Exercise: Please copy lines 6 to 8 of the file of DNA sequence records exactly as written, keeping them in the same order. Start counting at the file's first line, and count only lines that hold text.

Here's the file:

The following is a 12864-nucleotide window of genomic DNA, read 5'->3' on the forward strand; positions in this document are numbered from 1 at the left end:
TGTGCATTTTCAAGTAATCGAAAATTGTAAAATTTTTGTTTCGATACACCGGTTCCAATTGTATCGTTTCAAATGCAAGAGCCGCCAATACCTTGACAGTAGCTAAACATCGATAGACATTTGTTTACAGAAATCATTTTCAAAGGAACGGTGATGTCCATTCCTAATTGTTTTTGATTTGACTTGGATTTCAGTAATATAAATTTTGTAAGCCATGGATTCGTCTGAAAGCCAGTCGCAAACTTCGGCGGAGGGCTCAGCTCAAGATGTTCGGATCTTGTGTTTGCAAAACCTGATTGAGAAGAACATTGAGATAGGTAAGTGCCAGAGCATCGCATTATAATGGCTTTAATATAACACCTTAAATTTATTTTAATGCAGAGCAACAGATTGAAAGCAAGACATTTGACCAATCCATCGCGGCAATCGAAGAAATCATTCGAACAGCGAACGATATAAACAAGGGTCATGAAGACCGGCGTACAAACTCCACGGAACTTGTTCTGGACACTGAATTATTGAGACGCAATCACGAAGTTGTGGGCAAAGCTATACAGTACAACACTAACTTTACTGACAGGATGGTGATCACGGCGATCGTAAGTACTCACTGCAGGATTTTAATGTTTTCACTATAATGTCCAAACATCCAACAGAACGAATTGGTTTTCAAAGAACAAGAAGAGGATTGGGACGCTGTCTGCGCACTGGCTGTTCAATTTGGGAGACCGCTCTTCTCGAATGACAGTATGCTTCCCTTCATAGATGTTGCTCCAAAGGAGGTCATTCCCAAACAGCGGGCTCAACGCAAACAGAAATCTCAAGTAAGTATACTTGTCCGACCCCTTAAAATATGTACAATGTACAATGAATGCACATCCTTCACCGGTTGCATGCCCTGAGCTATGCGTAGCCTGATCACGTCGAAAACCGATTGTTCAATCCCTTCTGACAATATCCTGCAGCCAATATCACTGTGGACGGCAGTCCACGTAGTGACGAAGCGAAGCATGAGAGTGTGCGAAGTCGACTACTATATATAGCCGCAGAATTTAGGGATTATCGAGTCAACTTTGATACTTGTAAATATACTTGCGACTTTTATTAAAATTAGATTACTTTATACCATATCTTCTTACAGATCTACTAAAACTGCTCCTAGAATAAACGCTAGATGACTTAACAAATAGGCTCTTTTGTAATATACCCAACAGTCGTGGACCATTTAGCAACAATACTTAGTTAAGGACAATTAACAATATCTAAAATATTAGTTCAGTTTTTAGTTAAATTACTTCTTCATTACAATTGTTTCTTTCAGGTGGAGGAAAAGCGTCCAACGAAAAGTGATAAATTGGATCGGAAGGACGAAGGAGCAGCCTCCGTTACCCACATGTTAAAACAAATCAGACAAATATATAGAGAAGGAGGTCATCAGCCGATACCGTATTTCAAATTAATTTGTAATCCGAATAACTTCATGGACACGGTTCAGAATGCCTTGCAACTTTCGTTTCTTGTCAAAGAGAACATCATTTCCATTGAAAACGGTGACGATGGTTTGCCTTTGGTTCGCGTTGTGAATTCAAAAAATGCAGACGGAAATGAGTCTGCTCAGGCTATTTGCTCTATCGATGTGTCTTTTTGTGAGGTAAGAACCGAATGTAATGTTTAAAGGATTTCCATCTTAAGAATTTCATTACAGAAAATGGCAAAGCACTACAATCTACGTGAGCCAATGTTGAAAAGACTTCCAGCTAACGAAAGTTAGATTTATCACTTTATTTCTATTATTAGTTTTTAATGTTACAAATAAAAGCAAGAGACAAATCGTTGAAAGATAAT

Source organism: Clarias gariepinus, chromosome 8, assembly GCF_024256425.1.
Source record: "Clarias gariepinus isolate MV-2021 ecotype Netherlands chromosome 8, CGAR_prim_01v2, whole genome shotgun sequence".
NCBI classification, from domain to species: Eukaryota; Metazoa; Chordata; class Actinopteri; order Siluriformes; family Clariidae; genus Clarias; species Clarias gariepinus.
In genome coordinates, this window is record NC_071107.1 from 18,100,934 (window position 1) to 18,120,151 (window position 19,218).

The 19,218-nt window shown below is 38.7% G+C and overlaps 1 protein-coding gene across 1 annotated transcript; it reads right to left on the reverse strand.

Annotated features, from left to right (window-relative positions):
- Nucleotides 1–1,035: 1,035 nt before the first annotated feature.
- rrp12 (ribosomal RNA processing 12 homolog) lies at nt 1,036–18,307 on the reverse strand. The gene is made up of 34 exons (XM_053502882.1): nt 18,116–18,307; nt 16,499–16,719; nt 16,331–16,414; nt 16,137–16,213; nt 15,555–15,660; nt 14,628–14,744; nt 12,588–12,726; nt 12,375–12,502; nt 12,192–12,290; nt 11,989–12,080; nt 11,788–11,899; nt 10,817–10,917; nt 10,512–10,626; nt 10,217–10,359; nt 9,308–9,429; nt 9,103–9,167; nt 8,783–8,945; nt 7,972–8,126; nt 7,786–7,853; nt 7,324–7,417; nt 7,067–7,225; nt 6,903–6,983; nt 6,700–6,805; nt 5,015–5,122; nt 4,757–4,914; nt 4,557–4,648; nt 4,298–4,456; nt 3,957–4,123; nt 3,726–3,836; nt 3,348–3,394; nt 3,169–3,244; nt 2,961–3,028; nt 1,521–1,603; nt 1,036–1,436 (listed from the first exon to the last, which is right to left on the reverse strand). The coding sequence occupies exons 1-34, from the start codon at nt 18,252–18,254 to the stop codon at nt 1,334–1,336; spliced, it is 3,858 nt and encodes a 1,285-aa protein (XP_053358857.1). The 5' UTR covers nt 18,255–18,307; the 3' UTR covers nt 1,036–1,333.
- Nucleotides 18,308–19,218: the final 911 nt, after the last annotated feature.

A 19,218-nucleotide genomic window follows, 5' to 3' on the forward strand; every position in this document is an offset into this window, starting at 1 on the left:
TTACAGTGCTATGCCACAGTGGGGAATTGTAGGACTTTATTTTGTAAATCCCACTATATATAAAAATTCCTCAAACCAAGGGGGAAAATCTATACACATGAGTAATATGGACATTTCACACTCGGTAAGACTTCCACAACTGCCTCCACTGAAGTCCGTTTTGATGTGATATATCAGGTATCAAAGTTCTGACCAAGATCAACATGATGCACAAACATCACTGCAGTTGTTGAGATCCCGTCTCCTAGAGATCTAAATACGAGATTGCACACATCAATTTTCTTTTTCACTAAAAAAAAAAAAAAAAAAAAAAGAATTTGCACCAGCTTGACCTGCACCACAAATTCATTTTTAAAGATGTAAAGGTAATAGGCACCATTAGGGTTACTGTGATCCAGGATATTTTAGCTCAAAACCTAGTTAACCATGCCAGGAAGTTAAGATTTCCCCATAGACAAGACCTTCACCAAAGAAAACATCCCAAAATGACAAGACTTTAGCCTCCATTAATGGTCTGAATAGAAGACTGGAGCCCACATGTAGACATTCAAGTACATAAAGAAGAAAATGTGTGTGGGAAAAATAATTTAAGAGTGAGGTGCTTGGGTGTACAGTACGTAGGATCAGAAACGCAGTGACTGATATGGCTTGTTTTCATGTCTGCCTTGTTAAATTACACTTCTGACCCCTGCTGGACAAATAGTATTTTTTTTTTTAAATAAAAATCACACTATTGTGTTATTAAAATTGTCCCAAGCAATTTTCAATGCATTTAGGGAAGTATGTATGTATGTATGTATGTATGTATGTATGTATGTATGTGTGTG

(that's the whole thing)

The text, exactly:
In genome coordinates, this window is record NC_071107.1 from 18,100,934 (window position 1) to 18,120,151 (window position 19,218).

The 19,218-nt window shown below is 38.7% G+C and overlaps 1 protein-coding gene across 1 annotated transcript; it reads right to left on the reverse strand.

Annotated features, from left to right (window-relative positions):